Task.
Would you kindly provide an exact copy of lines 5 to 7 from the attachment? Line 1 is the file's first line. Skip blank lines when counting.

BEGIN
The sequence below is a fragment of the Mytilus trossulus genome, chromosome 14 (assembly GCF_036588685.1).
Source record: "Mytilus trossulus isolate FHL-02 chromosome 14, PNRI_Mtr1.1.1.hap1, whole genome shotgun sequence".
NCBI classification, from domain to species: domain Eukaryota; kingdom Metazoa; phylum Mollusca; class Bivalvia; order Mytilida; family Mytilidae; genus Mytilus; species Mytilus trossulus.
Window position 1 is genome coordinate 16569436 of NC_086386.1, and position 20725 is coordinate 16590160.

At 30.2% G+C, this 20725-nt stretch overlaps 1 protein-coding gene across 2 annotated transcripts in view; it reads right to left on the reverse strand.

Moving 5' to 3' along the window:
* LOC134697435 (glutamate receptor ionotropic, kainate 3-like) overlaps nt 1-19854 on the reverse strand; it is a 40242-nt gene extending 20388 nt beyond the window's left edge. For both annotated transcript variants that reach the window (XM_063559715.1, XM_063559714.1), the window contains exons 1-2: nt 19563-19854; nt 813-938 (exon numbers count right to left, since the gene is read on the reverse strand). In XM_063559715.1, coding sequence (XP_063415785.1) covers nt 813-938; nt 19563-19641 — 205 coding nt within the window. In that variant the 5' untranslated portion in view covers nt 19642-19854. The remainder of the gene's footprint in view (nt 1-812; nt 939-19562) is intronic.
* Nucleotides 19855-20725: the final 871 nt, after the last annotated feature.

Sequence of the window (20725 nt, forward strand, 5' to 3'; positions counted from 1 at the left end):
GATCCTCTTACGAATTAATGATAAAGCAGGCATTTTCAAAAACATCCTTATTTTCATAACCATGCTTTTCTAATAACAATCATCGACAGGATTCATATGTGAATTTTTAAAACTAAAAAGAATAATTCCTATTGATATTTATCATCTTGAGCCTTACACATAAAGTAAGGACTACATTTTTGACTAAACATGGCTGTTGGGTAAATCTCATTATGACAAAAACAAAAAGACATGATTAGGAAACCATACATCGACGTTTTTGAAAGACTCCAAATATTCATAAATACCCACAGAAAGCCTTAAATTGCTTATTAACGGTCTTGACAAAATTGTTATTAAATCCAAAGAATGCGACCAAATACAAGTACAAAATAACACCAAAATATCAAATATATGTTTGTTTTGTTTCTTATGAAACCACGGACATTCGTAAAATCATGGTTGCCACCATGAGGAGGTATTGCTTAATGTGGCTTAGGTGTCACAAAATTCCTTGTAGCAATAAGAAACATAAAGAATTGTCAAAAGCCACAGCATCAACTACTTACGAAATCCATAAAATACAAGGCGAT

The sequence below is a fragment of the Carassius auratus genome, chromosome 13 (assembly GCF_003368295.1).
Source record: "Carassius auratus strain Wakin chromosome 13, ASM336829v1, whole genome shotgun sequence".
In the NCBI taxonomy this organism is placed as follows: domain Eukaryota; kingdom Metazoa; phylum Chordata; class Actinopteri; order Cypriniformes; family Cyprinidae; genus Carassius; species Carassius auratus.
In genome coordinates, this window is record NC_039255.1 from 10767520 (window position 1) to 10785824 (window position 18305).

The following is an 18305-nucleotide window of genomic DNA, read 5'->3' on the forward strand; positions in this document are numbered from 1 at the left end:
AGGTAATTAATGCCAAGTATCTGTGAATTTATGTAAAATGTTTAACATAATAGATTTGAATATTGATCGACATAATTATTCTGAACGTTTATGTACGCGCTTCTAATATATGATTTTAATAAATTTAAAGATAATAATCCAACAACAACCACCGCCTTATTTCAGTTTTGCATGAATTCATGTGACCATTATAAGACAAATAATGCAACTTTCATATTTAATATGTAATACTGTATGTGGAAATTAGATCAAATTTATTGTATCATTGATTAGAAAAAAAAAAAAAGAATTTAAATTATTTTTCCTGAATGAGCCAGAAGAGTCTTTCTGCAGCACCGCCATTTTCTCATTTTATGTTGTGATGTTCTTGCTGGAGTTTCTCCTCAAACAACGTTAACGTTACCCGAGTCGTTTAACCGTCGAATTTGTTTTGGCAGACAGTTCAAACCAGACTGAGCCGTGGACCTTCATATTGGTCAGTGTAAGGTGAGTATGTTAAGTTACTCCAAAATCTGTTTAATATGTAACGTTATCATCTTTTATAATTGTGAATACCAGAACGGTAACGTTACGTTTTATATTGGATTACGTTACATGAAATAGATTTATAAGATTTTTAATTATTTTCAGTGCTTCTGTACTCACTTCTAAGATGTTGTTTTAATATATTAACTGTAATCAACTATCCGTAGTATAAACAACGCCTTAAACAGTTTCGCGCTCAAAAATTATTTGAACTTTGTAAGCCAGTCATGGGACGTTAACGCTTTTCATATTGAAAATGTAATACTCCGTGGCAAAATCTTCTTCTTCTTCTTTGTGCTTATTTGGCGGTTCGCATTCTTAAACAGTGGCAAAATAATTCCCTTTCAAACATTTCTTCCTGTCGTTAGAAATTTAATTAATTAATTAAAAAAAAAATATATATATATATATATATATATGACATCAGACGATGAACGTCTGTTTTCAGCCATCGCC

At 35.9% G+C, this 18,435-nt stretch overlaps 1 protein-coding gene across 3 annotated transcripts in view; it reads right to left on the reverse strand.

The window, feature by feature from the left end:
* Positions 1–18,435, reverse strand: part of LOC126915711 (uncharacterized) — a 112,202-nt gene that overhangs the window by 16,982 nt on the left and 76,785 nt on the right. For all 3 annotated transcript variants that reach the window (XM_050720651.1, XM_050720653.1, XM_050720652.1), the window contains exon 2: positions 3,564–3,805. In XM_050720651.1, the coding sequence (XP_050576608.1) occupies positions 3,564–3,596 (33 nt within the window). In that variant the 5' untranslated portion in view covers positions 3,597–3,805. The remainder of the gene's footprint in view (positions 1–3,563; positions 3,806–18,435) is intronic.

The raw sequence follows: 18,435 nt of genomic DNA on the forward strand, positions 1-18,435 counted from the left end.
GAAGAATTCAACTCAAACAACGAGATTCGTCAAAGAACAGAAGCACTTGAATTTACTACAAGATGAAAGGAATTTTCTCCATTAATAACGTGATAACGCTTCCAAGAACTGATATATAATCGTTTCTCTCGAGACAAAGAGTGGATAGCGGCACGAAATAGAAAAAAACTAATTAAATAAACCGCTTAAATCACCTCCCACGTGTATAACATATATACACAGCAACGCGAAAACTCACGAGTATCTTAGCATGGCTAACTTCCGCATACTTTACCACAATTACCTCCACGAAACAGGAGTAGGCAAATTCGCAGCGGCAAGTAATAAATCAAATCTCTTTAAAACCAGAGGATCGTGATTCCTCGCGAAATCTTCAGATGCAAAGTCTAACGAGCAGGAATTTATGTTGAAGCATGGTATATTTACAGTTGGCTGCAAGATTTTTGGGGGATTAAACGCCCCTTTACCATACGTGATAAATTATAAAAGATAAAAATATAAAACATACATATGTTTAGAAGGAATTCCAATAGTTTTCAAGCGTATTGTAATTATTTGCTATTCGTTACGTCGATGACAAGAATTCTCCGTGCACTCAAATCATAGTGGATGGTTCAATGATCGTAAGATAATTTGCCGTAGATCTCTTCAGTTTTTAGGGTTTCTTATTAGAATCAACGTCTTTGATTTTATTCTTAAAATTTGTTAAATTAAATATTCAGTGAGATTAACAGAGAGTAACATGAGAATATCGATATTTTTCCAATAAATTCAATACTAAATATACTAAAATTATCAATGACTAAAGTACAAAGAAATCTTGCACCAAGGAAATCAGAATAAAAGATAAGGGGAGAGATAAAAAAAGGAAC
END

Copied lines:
At 30.2% G+C, this 20725-nt stretch overlaps 1 protein-coding gene across 2 annotated transcripts in view; it reads right to left on the reverse strand.

Moving 5' to 3' along the window:
* LOC134697435 (glutamate receptor ionotropic, kainate 3-like) overlaps nt 1-19854 on the reverse strand; it is a 40242-nt gene extending 20388 nt beyond the window's left edge. For both annotated transcript variants that reach the window (XM_063559715.1, XM_063559714.1), the window contains exons 1-2: nt 19563-19854; nt 813-938 (exon numbers count right to left, since the gene is read on the reverse strand). In XM_063559715.1, coding sequence (XP_063415785.1) covers nt 813-938; nt 19563-19641 — 205 coding nt within the window. In that variant the 5' untranslated portion in view covers nt 19642-19854. The remainder of the gene's footprint in view (nt 1-812; nt 939-19562) is intronic.